from The American Heritage® Dictionary of the English Language, 4th Edition
- n. The branch of anthropology that deals with the scientific description of specific human cultures.
from Wiktionary, Creative Commons Attribution/Share-Alike License
- n. The branch of anthropology that scientifically describes specific human cultures and societies.
from the GNU version of the Collaborative International Dictionary of English
- n. That branch of knowledge which has for its subject the characteristics of the human family, developing the details with which ethnology as a comparative science deals; descriptive ethnology. See ethnology.
from The Century Dictionary and Cyclopedia
- The scientific description and classification of the different races and nations of mankind. See extract under ethnology.
from WordNet 3.0 Copyright 2006 by Princeton University. All rights reserved.
- n. the branch of anthropology that provides scientific description of individual human societies
If "ethnography" is the only way by which literature and literary criticism can be incorporated into a college curriculum or into academic scholarship, best to leave them be.
The second of these, however, is utterly compelling reading, a great piece of ethnography from the projects of Chicago and in the life of the Black Kings street gang.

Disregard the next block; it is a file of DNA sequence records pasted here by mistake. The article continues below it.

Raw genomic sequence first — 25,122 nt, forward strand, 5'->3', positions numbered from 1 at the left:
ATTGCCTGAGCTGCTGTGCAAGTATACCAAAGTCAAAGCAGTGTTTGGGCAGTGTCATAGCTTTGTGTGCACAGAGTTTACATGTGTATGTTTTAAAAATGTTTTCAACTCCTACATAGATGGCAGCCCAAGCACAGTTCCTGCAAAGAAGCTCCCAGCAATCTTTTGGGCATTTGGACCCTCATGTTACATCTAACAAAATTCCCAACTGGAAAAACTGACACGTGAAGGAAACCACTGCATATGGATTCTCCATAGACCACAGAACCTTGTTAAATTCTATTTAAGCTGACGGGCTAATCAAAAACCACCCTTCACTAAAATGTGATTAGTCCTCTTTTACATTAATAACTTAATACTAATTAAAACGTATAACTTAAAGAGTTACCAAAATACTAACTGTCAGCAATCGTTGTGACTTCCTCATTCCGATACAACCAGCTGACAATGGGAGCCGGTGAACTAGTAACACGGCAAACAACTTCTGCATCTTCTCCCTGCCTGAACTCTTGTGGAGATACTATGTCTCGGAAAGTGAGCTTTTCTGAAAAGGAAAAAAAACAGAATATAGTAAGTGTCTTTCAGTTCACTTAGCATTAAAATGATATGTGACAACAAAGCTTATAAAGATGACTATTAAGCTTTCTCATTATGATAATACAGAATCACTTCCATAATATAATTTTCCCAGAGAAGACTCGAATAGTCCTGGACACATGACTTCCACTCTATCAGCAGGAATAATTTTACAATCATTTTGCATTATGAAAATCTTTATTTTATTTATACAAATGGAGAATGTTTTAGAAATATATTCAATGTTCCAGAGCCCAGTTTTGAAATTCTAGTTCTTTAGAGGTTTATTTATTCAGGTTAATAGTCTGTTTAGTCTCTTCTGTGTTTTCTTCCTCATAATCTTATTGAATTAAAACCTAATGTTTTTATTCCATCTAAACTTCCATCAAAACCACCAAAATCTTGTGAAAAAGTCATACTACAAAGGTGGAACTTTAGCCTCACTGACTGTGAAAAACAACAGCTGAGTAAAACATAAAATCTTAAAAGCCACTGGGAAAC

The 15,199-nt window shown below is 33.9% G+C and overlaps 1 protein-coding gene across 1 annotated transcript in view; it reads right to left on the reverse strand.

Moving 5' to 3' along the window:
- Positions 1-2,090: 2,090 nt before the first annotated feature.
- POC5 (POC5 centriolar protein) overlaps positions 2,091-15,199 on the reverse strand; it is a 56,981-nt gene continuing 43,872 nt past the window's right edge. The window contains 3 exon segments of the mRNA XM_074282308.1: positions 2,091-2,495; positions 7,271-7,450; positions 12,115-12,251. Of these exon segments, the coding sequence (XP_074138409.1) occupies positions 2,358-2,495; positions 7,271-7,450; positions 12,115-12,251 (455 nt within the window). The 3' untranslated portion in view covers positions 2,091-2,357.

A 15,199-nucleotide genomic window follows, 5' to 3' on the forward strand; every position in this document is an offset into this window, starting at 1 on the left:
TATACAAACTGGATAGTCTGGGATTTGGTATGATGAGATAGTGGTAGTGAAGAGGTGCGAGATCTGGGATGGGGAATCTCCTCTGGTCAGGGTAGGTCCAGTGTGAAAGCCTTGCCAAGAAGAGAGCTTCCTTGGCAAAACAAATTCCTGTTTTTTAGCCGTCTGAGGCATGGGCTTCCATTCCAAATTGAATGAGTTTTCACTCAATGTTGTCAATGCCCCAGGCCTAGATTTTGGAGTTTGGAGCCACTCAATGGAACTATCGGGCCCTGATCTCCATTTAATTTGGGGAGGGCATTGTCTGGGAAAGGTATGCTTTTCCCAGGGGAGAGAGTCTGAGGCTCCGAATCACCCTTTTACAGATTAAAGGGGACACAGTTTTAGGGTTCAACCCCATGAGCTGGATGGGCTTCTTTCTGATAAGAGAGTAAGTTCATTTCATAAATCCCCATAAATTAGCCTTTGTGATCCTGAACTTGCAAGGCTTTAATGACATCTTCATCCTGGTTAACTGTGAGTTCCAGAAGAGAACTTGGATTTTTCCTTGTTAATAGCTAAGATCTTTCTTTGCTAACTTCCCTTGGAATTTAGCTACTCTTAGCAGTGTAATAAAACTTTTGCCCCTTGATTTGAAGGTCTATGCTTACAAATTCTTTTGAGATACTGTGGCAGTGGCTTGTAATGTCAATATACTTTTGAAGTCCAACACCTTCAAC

27Another way that ethnography is useful, particularly when it is representative of the societies of speakers whose languages are being reconstructed, is that after vocabulary data sets and fieldwork interviews are completed, the ethnographic details of particular events that occurred in recent times can be assessed as expressions of a societal feature whose occurrence has been shown to belong to a proto-language society.
(It alsomakes me think that I should assign the two books as an example of how ethnography is not just one thing, but a methodology that consists of numerous approaches to data collection and analysis.
Fourth, quite a bit of the book might be classified as "ethnography" today: detailed, first-person description of conditions of life of a particular group of people, based on direct interaction with them by the observer.
So, I really hope that Dourish paper will help the field in recognizing (1) the need for "ethnography" in a form that is intended, aimed, and designed to support in a design process (i.e. design oriented ethnography).
Re: what kind of ethnography I'm doing -- I answered that question in the other thread.
I am doing a sort of "ethnography" of the school and culture.
Computer-Supported Collaborative Learning an interdisciplinary trend to emphasise the use of methods such as ethnography to extract implications for design based on its situated context.
I could tell from students 'faces that something wasn't working, but I couldn't work out what the problem was … Then finally someone asked a question that got it to click: many of the students, not knowing what "ethnography" was, also had no way of knowing that this was a method course.
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